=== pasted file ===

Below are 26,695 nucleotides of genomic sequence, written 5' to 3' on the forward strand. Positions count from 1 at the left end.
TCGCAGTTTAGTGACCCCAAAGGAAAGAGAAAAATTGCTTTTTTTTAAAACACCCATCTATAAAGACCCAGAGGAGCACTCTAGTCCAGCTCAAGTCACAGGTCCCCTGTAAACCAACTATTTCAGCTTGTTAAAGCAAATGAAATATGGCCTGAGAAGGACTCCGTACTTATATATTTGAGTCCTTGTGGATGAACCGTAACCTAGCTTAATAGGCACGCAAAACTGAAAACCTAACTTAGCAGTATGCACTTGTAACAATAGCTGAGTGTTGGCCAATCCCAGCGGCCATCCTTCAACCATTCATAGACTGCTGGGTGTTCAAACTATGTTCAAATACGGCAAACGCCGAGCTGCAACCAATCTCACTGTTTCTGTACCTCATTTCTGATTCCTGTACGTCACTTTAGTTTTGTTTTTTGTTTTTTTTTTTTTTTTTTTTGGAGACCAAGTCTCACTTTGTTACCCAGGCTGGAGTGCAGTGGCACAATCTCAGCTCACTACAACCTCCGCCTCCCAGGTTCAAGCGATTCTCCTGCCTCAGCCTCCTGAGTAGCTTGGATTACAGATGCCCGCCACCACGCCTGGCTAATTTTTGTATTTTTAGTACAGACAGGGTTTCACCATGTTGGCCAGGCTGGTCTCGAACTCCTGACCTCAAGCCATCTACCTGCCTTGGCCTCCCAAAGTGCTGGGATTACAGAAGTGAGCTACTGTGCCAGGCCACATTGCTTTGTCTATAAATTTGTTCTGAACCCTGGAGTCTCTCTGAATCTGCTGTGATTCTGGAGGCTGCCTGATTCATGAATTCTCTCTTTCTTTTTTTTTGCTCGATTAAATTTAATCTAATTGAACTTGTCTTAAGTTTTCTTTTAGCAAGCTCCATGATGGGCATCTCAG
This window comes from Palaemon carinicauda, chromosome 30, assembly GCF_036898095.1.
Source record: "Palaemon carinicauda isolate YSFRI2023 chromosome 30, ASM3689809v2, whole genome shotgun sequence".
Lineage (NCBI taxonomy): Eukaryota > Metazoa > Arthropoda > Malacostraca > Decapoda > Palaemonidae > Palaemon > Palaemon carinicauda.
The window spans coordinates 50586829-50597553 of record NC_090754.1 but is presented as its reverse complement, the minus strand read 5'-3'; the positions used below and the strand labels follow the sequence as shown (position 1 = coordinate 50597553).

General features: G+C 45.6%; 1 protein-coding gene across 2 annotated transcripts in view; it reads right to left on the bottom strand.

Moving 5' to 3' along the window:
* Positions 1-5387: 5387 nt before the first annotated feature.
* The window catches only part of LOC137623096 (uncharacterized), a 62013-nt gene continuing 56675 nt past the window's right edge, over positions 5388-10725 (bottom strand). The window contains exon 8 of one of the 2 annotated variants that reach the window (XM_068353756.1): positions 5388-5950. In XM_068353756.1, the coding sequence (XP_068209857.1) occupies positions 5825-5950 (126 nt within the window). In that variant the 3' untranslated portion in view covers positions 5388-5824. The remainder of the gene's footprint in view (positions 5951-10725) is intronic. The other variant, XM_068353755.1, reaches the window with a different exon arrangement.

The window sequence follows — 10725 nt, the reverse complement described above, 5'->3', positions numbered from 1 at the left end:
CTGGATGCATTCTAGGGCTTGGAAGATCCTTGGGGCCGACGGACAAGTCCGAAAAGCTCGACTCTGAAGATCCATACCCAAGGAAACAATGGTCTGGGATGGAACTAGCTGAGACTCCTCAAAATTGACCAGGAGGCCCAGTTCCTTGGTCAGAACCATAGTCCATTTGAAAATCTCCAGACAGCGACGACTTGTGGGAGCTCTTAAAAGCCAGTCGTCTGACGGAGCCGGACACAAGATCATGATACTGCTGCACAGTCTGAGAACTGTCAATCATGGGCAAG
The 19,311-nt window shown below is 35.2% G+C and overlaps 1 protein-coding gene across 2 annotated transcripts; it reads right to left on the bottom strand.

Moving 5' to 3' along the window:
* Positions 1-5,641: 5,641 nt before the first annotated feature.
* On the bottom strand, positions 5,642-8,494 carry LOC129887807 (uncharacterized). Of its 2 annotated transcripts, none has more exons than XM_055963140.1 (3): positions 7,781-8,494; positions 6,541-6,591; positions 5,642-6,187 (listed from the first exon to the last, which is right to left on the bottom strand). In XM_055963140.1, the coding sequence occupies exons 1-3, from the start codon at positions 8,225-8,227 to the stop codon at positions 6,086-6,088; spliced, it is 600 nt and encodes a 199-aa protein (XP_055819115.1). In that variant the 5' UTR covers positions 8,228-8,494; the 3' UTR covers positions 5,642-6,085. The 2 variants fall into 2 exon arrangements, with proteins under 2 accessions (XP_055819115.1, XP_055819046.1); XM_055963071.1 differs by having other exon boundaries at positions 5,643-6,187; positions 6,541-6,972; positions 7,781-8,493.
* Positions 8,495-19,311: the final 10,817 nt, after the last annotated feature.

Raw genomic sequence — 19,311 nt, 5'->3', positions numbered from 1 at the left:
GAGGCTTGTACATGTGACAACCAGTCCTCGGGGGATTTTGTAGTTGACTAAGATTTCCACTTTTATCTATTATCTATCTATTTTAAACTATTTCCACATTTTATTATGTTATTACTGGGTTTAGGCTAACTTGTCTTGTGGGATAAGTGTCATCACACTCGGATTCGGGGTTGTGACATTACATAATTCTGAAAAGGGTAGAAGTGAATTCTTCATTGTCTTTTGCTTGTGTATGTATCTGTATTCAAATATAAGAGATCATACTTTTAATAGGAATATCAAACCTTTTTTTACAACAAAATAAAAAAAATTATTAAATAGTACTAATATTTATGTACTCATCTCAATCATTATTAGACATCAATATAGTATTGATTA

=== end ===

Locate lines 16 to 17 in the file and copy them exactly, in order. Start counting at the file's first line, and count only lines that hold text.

* On the bottom strand, positions 5,642-8,494 carry LOC129887807 (uncharacterized). Of its 2 annotated transcripts, none has more exons than XM_055963140.1 (3): positions 7,781-8,494; positions 6,541-6,591; positions 5,642-6,187 (listed from the first exon to the last, which is right to left on the bottom strand). In XM_055963140.1, the coding sequence occupies exons 1-3, from the start codon at positions 8,225-8,227 to the stop codon at positions 6,086-6,088; spliced, it is 600 nt and encodes a 199-aa protein (XP_055819115.1). In that variant the 5' UTR covers positions 8,228-8,494; the 3' UTR covers positions 5,642-6,085. The 2 variants fall into 2 exon arrangements, with proteins under 2 accessions (XP_055819115.1, XP_055819046.1); XM_055963071.1 differs by having other exon boundaries at positions 5,643-6,187; positions 6,541-6,972; positions 7,781-8,493.
* Positions 8,495-19,311: the final 10,817 nt, after the last annotated feature.